A study has indicated that to make up for lost sleep, most teens snooze an extra couple of hours on weekend mornings – a habit that can lead to poorer-quality sleep. The study also states that 26 percent of high school students routinely sleep less than 6.5 hours on school nights, and only 15 percent sleep 8.5 hours or more. According to the National Sleep Foundation. Teens need a substantial amount of sleep – approximately 8 to 10 hours of sleep to function properly. However, many of teens are suffering from sleep deprivation.

We found that if teens that normally get six hours of sleep per night get one extra hour of sleep, they would improve insulin resistance by 9 percent,” study researcher Karen Matthews, Ph.D., of the University of Pittsburgh Department of Psychiatry, said in a statement.

A review from Healthline consists of the different effects that sleep deprivation can have on the body. This includes how sleep deprivation prompts your body to release higher levels of insulin after you eat. Insulin controls your blood sugar level and higher amounts of insulin promote fat storage and increase your risk for type 2 diabetes.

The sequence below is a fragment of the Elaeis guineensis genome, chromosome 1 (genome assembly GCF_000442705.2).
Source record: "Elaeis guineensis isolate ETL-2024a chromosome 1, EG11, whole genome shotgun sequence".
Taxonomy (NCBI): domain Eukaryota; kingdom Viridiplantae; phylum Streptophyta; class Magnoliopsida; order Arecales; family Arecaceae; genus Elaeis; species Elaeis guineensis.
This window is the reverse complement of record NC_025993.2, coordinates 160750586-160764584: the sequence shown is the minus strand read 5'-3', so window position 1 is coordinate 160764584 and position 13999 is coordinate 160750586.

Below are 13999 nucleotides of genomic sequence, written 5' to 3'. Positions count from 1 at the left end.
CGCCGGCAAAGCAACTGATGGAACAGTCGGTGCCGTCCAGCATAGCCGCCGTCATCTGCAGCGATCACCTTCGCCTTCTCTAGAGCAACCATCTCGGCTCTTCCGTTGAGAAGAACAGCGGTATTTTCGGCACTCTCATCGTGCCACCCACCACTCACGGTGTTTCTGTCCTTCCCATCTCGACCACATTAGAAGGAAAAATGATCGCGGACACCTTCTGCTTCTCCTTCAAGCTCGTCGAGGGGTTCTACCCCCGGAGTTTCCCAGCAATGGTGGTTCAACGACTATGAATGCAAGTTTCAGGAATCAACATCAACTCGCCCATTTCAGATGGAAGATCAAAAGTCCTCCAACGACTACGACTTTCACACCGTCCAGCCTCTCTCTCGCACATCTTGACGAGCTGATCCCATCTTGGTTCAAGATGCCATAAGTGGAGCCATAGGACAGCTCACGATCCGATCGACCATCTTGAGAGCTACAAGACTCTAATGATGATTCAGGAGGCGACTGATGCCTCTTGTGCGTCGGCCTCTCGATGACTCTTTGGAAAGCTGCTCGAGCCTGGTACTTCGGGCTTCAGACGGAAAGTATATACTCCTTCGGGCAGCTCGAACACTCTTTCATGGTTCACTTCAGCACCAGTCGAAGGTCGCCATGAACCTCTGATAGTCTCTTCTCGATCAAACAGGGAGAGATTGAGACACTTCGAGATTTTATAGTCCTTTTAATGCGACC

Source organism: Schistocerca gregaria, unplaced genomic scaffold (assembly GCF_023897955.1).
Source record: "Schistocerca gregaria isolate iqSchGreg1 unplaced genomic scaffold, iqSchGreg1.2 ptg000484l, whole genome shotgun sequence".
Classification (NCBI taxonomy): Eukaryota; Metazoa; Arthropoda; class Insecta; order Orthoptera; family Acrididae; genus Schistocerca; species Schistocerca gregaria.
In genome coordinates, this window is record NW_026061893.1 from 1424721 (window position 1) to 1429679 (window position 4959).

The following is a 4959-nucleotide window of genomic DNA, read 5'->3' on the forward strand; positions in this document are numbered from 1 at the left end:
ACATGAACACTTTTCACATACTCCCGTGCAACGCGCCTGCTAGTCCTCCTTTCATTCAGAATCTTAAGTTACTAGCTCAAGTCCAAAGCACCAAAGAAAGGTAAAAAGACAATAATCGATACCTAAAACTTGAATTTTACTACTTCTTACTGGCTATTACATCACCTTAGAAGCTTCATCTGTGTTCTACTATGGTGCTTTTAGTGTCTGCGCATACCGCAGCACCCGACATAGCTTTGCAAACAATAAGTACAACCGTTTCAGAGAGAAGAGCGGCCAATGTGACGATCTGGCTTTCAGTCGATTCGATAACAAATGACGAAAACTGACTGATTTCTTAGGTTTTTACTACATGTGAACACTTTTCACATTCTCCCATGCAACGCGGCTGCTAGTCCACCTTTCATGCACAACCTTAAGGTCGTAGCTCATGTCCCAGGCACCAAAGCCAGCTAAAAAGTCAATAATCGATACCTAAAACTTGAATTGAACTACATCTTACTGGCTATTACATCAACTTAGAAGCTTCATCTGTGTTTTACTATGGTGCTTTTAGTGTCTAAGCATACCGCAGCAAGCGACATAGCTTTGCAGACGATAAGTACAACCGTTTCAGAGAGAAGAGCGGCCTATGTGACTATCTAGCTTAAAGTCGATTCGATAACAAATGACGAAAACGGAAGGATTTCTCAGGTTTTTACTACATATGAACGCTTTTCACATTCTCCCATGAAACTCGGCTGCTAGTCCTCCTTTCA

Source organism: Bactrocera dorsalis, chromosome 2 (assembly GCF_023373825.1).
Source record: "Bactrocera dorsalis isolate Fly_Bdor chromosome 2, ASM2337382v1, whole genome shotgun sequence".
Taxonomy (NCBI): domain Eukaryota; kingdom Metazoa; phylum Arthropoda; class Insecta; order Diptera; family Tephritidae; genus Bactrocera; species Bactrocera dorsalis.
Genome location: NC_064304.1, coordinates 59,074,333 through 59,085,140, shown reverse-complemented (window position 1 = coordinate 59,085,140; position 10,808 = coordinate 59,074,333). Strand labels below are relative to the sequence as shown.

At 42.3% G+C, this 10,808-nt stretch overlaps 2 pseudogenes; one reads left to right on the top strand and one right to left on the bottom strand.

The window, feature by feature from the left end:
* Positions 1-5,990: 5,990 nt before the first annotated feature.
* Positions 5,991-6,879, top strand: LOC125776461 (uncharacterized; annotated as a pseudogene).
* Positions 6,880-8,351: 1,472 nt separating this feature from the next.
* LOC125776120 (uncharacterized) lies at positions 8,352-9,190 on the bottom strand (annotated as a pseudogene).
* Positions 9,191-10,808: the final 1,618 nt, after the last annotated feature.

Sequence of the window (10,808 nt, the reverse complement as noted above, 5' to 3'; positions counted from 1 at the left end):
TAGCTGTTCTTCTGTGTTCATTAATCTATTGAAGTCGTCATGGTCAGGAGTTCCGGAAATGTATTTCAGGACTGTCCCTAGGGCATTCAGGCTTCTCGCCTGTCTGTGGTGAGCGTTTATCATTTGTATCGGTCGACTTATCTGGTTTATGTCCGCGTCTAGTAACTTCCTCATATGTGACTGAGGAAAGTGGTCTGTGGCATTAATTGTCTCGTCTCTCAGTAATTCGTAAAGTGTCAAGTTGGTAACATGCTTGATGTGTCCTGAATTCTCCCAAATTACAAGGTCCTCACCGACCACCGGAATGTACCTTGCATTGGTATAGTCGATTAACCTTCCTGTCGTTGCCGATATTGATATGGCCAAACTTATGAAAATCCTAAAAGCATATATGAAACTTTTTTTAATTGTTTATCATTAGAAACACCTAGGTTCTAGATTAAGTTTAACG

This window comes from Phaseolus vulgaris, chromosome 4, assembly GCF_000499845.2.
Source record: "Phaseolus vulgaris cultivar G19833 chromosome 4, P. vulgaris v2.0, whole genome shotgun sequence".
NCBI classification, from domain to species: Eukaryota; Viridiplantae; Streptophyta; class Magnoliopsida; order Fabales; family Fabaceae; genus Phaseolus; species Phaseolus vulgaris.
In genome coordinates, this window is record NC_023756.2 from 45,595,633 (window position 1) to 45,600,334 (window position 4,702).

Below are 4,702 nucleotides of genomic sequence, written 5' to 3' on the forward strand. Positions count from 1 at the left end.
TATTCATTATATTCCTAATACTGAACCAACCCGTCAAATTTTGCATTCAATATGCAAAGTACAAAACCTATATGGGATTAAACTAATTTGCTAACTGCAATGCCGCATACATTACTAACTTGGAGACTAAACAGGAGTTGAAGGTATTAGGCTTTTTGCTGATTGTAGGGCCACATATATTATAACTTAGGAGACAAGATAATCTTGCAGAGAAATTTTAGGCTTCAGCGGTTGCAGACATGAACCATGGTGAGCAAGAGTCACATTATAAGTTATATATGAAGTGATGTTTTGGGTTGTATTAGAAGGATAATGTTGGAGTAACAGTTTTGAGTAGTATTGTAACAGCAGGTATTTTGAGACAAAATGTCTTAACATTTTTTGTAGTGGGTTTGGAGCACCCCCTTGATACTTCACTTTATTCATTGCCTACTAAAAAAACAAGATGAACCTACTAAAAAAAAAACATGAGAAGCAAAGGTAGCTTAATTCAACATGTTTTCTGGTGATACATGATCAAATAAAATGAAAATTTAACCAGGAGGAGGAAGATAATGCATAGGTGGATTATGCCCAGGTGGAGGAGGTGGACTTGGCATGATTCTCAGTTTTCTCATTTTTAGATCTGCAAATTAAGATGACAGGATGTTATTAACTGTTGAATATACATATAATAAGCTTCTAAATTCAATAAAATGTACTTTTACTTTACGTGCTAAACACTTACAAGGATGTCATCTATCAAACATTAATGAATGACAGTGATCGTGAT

A recent study, published in the journal Nutrition and Diabetes, found that a lack of sleep can lead to decreased appetite control and body weight regulation, all of which can raise risks for the development of Type 2 Diabetes.

While teenagers still develop in the stages of puberty, parents, carers and schools need to pay further attention to the sleep demands of adolescences than they currently do now. At this phase of growth, a shift in circadian rhythm makes it more difficult for teens to fall asleep early enough to get the necessary number of hours and still make it to school on time.

To see what factors can affect your sleep, click here.

Written by Christine Emelone